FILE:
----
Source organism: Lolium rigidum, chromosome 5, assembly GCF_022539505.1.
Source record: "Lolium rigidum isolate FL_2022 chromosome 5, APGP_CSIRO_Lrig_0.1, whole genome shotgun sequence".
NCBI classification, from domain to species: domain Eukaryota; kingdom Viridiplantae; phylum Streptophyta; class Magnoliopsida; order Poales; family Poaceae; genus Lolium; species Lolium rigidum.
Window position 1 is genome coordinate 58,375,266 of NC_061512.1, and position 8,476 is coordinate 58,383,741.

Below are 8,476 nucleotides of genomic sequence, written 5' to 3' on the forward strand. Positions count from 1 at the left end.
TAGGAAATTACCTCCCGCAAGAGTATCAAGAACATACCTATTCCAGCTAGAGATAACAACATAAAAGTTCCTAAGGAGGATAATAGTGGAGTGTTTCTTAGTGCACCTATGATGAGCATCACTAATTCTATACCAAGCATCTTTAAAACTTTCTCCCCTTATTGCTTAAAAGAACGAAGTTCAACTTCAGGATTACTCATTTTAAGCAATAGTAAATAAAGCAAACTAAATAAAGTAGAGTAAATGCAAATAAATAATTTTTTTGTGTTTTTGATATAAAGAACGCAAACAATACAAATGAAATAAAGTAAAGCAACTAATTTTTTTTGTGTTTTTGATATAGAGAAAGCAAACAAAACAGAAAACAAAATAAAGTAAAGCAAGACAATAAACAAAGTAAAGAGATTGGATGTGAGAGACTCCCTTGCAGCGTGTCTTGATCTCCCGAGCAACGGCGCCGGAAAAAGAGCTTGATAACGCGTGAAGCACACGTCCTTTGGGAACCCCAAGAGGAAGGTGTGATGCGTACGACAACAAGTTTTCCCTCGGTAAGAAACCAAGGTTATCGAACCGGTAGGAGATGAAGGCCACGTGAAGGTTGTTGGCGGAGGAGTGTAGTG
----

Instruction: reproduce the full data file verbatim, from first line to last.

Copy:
Source organism: Lolium rigidum, chromosome 5, assembly GCF_022539505.1.
Source record: "Lolium rigidum isolate FL_2022 chromosome 5, APGP_CSIRO_Lrig_0.1, whole genome shotgun sequence".
NCBI classification, from domain to species: domain Eukaryota; kingdom Viridiplantae; phylum Streptophyta; class Magnoliopsida; order Poales; family Poaceae; genus Lolium; species Lolium rigidum.
Window position 1 is genome coordinate 58,375,266 of NC_061512.1, and position 8,476 is coordinate 58,383,741.

Below are 8,476 nucleotides of genomic sequence, written 5' to 3' on the forward strand. Positions count from 1 at the left end.
TAGGAAATTACCTCCCGCAAGAGTATCAAGAACATACCTATTCCAGCTAGAGATAACAACATAAAAGTTCCTAAGGAGGATAATAGTGGAGTGTTTCTTAGTGCACCTATGATGAGCATCACTAATTCTATACCAAGCATCTTTAAAACTTTCTCCCCTTATTGCTTAAAAGAACGAAGTTCAACTTCAGGATTACTCATTTTAAGCAATAGTAAATAAAGCAAACTAAATAAAGTAGAGTAAATGCAAATAAATAATTTTTTTGTGTTTTTGATATAAAGAACGCAAACAATACAAATGAAATAAAGTAAAGCAACTAATTTTTTTTGTGTTTTTGATATAGAGAAAGCAAACAAAACAGAAAACAAAATAAAGTAAAGCAAGACAATAAACAAAGTAAAGAGATTGGATGTGAGAGACTCCCTTGCAGCGTGTCTTGATCTCCCGAGCAACGGCGCCGGAAAAAGAGCTTGATAACGCGTGAAGCACACGTCCTTTGGGAACCCCAAGAGGAAGGTGTGATGCGTACGACAACAAGTTTTCCCTCGGTAAGAAACCAAGGTTATCGAACCGGTAGGAGATGAAGGCCACGTGAAGGTTGTTGGCGGAGGAGTGTAGTG